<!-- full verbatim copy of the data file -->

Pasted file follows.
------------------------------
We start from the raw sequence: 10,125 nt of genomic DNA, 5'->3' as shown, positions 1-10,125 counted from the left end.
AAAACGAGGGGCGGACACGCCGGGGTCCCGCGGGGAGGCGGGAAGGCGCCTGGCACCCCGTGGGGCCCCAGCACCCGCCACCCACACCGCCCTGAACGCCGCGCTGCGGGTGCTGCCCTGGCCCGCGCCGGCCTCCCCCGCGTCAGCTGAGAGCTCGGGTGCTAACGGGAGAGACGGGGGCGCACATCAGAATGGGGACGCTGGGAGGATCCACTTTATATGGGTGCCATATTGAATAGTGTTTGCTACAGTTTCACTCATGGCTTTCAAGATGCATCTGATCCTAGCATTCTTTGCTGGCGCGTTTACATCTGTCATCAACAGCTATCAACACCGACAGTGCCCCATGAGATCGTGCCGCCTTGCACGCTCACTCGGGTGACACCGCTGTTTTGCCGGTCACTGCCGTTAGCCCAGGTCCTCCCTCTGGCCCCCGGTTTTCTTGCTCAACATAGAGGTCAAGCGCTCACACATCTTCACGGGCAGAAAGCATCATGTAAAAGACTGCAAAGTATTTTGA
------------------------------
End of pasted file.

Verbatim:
We start from the raw sequence: 10,125 nt of genomic DNA, 5'->3' as shown, positions 1-10,125 counted from the left end.
AAAACGAGGGGCGGACACGCCGGGGTCCCGCGGGGAGGCGGGAAGGCGCCTGGCACCCCGTGGGGCCCCAGCACCCGCCACCCACACCGCCCTGAACGCCGCGCTGCGGGTGCTGCCCTGGCCCGCGCCGGCCTCCCCCGCGTCAGCTGAGAGCTCGGGTGCTAACGGGAGAGACGGGGGCGCACATCAGAATGGGGACGCTGGGAGGATCCACTTTATATGGGTGCCATATTGAATAGTGTTTGCTACAGTTTCACTCATGGCTTTCAAGATGCATCTGATCCTAGCATTCTTTGCTGGCGCGTTTACATCTGTCATCAACAGCTATCAACACCGACAGTGCCCCATGAGATCGTGCCGCCTTGCACGCTCACTCGGGTGACACCGCTGTTTTGCCGGTCACTGCCGTTAGCCCAGGTCCTCCCTCTGGCCCCCGGTTTTCTTGCTCAACATAGAGGTCAAGCGCTCACACATCTTCACGGGCAGAAAGCATCATGTAAAAGACTGCAAAGTATTTTGA